I am guilty of this and I will likely be guilty of most of the things on this node; that's what makes it FUN. But it's always more engrossing when the car in front of you is doing it. Even if you're in the center lane and you know this guy isn't in a hurry to switch lanes or turn. He stopped a couple feet from the faded painted white line and is now slowly rolling up to it. It's almost as if he has timed the stop lights on his daily route and uses this rolling as a way to kill what little time would have been spent at a full stop. I watch the back of his head to see if maybe he just forgot to stop, looking to see if his right arm may be searching for something in the back seat or the glove box and that this motion has caused his foot to never fully press the pedal. But no, his focus is straight ahead like mine is. He gets so close to the crossing traffic that I think I'm going to see him get clipped by an aging Cavalier. I absentmindedly grope for a business card, since my business is car wrecks. Me and my boss would joke about passing a accident scene and tossing out our business cards with a clay pigeon ejector, screaming Pull! and laughing. You can't be too serious in our business, even if you don't have a card with your name on it.

With other drivers, there is always that irony of your own reaction. Sometimes you are helpless but to mimic the traits you abhor simply because you are behind them, you are in a line of lemmings. So it is no surprise that right after I am having a one way conversation with the man inching up to the red light that I find myself getting even closer to his rear bumper. I am inching up too, as though I am missing out on some communal effort of impatience, a rebellion against red lights. I may have to stop, but I don't have to fully stop. I'm going to rock back and forth instead.

The only time this act makes sense to me is when it is obvious the vehicle is a 5 speed. Though my Metro was possibly the least intimidating stick shift made, I hated having to take it out of gear or stop completely. Having all the control means often not wanting to have to apply it so regularly. Also, it was fun freaking out the guy behind me when he didn't have my brake lights to rely on as a sign that I had every intention of moving forward.

From a pedestrian's point of view, cars inching up at a red light to just over the crosswalk / zebra crossing bugs the heck out of me.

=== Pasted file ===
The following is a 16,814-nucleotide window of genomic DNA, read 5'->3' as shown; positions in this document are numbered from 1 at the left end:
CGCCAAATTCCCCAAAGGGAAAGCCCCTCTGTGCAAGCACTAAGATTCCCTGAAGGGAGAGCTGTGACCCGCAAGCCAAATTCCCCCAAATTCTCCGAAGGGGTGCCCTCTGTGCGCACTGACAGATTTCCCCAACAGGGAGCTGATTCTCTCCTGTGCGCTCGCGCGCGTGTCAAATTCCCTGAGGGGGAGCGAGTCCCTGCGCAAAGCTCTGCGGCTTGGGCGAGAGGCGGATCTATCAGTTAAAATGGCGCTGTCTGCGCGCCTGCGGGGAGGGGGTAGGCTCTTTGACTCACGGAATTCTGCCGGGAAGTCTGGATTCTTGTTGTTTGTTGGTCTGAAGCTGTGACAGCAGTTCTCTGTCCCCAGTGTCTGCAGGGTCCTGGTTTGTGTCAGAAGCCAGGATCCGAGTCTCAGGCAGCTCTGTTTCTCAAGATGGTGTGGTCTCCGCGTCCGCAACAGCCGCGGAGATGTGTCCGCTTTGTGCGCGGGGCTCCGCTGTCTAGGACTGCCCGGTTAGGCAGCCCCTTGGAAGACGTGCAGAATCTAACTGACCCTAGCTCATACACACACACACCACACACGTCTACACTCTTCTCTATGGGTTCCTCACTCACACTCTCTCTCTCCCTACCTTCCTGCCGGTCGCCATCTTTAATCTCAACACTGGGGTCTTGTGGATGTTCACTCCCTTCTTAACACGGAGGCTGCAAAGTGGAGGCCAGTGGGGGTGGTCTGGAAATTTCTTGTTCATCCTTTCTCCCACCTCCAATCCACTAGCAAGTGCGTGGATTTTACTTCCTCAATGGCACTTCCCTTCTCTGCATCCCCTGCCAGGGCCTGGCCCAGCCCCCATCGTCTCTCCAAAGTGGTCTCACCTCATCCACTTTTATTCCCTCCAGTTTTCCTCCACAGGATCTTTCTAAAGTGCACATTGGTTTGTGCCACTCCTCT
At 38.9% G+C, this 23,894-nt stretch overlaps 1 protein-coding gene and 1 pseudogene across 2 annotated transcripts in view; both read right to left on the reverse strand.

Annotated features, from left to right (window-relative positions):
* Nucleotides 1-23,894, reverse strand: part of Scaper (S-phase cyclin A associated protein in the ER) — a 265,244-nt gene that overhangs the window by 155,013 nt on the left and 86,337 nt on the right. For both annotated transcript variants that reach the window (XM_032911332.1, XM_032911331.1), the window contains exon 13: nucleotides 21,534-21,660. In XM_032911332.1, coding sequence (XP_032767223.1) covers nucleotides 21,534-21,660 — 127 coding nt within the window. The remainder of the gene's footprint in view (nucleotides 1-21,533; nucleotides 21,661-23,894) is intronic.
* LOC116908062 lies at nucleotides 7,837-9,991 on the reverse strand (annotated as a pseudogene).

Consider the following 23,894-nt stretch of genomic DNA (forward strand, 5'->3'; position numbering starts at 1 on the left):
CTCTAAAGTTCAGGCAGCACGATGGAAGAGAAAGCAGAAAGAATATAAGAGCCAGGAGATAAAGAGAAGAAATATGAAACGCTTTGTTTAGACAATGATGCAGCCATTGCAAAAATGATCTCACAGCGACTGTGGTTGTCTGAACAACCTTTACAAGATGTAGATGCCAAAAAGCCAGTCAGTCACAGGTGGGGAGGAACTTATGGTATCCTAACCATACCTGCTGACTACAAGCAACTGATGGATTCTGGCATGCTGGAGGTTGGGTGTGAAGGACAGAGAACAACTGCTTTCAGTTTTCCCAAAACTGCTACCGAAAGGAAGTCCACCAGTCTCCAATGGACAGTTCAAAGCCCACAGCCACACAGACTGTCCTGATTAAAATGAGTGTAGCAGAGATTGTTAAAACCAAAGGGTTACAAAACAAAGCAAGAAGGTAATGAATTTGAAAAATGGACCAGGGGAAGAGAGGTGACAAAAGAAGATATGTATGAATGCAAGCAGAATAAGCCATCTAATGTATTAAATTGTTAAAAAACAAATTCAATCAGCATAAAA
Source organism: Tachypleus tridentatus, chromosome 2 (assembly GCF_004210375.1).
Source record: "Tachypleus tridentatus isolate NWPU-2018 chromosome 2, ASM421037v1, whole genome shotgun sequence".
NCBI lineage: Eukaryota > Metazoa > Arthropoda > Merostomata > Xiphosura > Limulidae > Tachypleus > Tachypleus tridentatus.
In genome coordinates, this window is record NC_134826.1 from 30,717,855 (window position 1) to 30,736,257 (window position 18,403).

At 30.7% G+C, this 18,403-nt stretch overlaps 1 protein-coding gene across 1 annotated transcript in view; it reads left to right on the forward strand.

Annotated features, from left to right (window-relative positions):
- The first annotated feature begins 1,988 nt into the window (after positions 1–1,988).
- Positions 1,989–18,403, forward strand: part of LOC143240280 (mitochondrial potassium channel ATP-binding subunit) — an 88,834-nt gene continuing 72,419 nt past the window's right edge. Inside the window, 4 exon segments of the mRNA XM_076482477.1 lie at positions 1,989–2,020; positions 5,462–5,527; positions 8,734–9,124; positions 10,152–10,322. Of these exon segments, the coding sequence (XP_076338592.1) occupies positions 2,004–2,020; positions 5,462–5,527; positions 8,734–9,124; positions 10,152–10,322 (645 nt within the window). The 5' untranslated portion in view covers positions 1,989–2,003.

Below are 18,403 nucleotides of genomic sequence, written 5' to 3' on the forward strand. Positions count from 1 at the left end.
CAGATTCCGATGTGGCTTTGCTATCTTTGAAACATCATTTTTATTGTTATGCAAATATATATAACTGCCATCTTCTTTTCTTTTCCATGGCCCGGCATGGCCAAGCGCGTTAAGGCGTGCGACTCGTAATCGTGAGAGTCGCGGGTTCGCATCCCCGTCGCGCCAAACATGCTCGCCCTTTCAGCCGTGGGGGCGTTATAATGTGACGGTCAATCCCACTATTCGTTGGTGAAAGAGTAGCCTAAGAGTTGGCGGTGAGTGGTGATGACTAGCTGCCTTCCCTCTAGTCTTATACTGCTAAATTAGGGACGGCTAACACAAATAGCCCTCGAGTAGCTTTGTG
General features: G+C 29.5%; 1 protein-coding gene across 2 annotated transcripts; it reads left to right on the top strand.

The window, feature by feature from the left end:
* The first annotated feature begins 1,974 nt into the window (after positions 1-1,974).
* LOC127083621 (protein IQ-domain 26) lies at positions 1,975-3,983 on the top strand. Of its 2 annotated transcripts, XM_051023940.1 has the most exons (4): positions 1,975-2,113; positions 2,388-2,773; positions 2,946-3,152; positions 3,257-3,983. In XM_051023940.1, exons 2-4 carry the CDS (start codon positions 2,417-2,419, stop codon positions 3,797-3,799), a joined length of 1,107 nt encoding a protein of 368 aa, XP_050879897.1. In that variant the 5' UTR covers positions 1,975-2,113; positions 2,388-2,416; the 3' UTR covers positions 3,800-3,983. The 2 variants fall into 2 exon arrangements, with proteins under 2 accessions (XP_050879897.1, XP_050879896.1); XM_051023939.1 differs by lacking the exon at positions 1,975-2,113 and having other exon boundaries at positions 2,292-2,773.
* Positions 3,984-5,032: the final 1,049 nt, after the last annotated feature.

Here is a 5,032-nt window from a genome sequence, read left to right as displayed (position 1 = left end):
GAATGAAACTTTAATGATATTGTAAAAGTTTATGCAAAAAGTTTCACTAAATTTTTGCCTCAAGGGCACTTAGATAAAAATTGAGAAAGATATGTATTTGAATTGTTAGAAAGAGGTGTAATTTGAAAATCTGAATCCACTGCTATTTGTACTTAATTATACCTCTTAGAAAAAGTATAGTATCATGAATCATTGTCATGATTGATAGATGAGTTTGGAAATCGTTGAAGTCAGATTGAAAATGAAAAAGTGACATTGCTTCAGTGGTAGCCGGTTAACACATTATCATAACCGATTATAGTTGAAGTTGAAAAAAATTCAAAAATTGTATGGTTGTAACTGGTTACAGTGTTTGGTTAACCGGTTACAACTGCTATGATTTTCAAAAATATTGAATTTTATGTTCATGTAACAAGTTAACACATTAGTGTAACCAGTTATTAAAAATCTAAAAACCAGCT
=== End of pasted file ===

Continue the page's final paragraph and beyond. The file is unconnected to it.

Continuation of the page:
There's this car, which has the ability to get somewhere faster than I can and weighs at least a ton, just easing along to try to get that much closer to whatever destination by having an inch advantage when the light turns. And there's me, just trying to get to the other side of the road but the cars at the red light are still moving!

I've actually keyed a car inching up at a red light. I'm crossing the road, and a woman and her baby in a pram is crossing in front of me and the car is moving forward a little. Out with the keys, scrapes on the newly waxed hood, one shocked driver, one less concerned mother, and me, still angry, but a little bit vindicated.

Speaking as someone who drives a big heavy truck that doesn't have the miracle invention known as power brakes (they were an option in 1970), when stopped at a red light for a long time my foot and leg gets tired and I creep forward for a bit to readjust its position on the brake pedal or in the case of really really long stupid stoplights to switch feet. For the heavier a vehicle is the more force one has to apply on the pedal.

Those who drive with fuel effeciency in mind will often do all sorts of seemingly strange things in relation to red lights. The most classic one of coming to a complete stop and then creeping forward inches at a time is not particularly fuel efficient, but there are a whole bunch of other similar behaviors that are.

You see I care about getting good gas mileage. I drive a Geo Metro. Now that little thing is already rated for over 40 miles to the gallon, but I shoot for 50, and I often get it.

When I am stopping at a familiar stop light facing downhill I will usually stop nearly completely quite far from the light, then I will slowly inch forward, finally letting the brake off completely at the right time. When the light finally turns green I will be going 10 or 15 miles per hour, all of which was gained from rolling downhill. Not only do I get past the light quicker I also get to skip first gear entirely.

At other lights I will spot the red light as far off as possible. I have a general rule about red lights. If a light is red in front of me, and I know I am going to have to stop for it, then I am in neutral and rolling. If I am still going to roll right up to it then I will keep reducing speed in an effort to hit the light while still moving. Nothing uses more gas than getting your vehicle moving from a complete stop. I own a 26 foot motor home that gets 6 miles per gallon on the highway. I shudder to even think about how much gas it uses getting up to speed from a complete stop.

If I am truly forced to stop at a light then I will often stop a good car length away from the car in front of me (traffic permitting, I am not going to force people to be stuck in the previous intersection). That gives me just that little bit of extra difference to take off at the exact same time as the car in front of me. I can also more safely use a normal fuel efficient acceleration profile, without running into the rear end of light footed drivers. Groups of people coming off a light tend to accelerate quite slowly at first, that extra car length allows me to mostly ignore that phenomena.

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